Sherlock stood in shirtsleeves before the grand piano in the corner, swaying as he played, his back to me. Sunlight slanted through the southern windows, throwing blues and violets over him, greens and golds at his feet.

“You have questions,” he said and raised his bow. His tone was cool; he did not turn around.

And yet this room is full.

Oh, yes, it is.

I sighed out a long breath; I have found you. I slipped into the room. I could smell the lavender.

“May I examine your injuries?” I asked.

He faced me then, violin in one hand, bow held high in the other, like a riding crop.

A vision came of him riding a stallion hell-for-leather down a steep slope, reins gathered in one hand, riding crop raised in the other…or was it a sword? What he held high caught the sunlight.

He stared at me.

Can he see what you see?

I don’t know.

I blinked the image away and walked closer to him.

“And when you have assured yourself that I am well?” he enquired.

Then I would like to test the smoothness of your skin with the tip of my tongue. I was grateful that those words did not escape me and hoped he could not see the mental picture that had accompanied them.

“Then I would like to know how you communicate with the falcon,” I said.

He lowered his bow hand and laughed.

It was a lovely sight and a lovelier sound. My shoulders relaxed; I smiled and then I grinned.

“Of all the things you saw last night, that’s the one you want to ask about first?” he said, the lines about his eyes crinkling in mirth.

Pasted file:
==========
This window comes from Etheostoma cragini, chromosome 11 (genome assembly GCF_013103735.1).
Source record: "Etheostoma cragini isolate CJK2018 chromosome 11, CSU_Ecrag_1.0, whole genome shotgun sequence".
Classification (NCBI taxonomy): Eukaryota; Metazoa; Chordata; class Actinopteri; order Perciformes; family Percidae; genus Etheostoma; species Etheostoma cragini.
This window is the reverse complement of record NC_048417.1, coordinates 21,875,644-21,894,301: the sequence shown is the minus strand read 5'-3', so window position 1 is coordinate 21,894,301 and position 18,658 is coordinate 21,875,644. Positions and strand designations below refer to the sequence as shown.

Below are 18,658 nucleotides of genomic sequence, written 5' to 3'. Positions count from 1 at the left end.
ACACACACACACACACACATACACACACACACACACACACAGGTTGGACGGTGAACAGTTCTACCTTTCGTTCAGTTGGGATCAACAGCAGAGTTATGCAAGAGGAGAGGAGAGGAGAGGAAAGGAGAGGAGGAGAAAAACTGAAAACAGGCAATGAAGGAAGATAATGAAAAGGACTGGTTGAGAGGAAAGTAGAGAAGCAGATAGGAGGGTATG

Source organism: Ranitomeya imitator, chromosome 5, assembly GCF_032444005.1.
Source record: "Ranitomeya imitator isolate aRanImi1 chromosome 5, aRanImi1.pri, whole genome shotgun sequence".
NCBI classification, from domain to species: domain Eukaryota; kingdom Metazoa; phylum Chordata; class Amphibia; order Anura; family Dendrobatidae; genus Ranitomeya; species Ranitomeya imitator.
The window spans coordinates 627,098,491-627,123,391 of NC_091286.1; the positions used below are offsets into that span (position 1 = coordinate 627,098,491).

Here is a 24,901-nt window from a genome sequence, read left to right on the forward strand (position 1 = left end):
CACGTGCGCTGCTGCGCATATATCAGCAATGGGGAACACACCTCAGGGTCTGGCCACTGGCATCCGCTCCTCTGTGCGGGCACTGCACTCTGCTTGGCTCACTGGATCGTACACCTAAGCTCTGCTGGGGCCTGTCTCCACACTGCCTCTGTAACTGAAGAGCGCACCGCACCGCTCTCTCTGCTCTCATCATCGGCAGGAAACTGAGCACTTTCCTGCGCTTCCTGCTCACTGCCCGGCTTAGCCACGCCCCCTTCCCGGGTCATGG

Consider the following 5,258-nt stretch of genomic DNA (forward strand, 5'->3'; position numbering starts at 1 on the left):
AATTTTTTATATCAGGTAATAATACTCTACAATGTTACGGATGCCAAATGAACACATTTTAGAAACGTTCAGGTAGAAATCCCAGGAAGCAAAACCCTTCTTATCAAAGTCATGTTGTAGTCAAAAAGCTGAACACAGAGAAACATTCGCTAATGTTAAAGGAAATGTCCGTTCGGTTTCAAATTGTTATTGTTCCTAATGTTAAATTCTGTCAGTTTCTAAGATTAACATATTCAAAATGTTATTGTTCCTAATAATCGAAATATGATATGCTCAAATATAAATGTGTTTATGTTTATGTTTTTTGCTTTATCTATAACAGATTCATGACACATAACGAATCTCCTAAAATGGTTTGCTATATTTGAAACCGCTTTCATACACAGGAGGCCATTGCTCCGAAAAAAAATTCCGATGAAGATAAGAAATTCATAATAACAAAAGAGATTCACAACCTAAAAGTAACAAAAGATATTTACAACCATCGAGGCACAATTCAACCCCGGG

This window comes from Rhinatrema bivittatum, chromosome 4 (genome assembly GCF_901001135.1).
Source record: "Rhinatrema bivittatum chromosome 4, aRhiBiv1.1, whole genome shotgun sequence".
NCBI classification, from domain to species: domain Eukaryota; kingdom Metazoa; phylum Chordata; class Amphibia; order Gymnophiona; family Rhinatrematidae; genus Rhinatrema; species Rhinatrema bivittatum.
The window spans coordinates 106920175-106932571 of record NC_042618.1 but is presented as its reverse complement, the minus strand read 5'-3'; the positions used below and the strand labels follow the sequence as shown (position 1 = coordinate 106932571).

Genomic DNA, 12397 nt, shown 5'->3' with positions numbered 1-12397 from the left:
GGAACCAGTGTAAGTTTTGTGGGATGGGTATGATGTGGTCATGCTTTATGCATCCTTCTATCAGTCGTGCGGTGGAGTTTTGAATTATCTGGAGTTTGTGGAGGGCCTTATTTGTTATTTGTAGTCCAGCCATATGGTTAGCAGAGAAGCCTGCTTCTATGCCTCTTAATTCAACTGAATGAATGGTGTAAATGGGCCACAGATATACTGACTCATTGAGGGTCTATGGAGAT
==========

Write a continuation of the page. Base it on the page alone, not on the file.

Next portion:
“If I might,” I said, “but after the examination.”

He held his arms out to his sides. “Yes, Doctor,” he said and moved no further.

“Your shirt will need to be removed,” I remarked, my fingers curling against my palms. The urge to touch him grew stronger the closer I came, but the need to see that he was indeed well-healed was stronger.

“You may,” he said, but did not move.

Steady, Watson.

It was good advice.

I reached out for the bow, held it carefully in both my hands and set it in its niche in the violin case atop the piano.

He remained still.

I walked to his other side and placed my hands so they would support the violin as I might an infant. He loosened his fingers and I eased the instrument away, laid it to rest in the case as well.

I turned to look at him. The position of his arms expanded his chest. It strained at the buttons of his tapered shirt, cut to fit his fine lines. He was like a piece of art, a dancer holding an elegant pose before a leap or a spin. I wasn’t sure I could bring myself to touch him, so perfect he seemed in himself, as he was.

“Doctor,” he said, looking straight ahead.

I cleared my throat. “Yes,” I said and raised my hands to undo the cuff of the wrist nearest me. He was holding his arms palm up and the sleeve drooped from his forearm revealing the tender skin of the underside and the blue tracery of his veins. I could see no wounds there.

I retraced my steps to his other side and undid that cuff. The skin I could see was likewise unmarred.

And then I stood before him and finished undoing the shirt’s buttons, tugging the soft cloth from the confines of his trousers waistband and opening the buttons on the tails. I took a steadying breath and spread the halves of the shirt apart. I saw not a scratch. I shifted to allow the coloured light to fall directly on his skin; it was not ideal for a medical exam, but the wounds I had glimpsed would not have required strong light to observe.

Perhaps nothing I recalled from the laboratory had actually occurred.

The memory of the pain came back to me.

I lifted the shirt higher, searching for the bite at the side. I had seen the faint outline of it on myself when I showered. On him, it was a ruddier pink.